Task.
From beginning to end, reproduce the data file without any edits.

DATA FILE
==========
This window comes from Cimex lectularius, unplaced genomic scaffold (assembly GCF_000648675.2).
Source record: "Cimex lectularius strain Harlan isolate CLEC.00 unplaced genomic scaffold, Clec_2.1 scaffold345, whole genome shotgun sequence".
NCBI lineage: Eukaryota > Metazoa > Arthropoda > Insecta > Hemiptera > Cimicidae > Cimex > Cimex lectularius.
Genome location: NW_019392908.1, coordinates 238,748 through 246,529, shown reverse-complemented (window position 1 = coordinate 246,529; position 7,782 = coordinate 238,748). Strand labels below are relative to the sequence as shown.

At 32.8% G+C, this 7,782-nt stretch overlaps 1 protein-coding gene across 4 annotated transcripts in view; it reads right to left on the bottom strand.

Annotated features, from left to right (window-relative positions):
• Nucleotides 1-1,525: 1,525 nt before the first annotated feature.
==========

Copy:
This window comes from Cimex lectularius, unplaced genomic scaffold (assembly GCF_000648675.2).
Source record: "Cimex lectularius strain Harlan isolate CLEC.00 unplaced genomic scaffold, Clec_2.1 scaffold345, whole genome shotgun sequence".
NCBI lineage: Eukaryota > Metazoa > Arthropoda > Insecta > Hemiptera > Cimicidae > Cimex > Cimex lectularius.
Genome location: NW_019392908.1, coordinates 238,748 through 246,529, shown reverse-complemented (window position 1 = coordinate 246,529; position 7,782 = coordinate 238,748). Strand labels below are relative to the sequence as shown.

At 32.8% G+C, this 7,782-nt stretch overlaps 1 protein-coding gene across 4 annotated transcripts in view; it reads right to left on the bottom strand.

Annotated features, from left to right (window-relative positions):
• Nucleotides 1-1,525: 1,525 nt before the first annotated feature.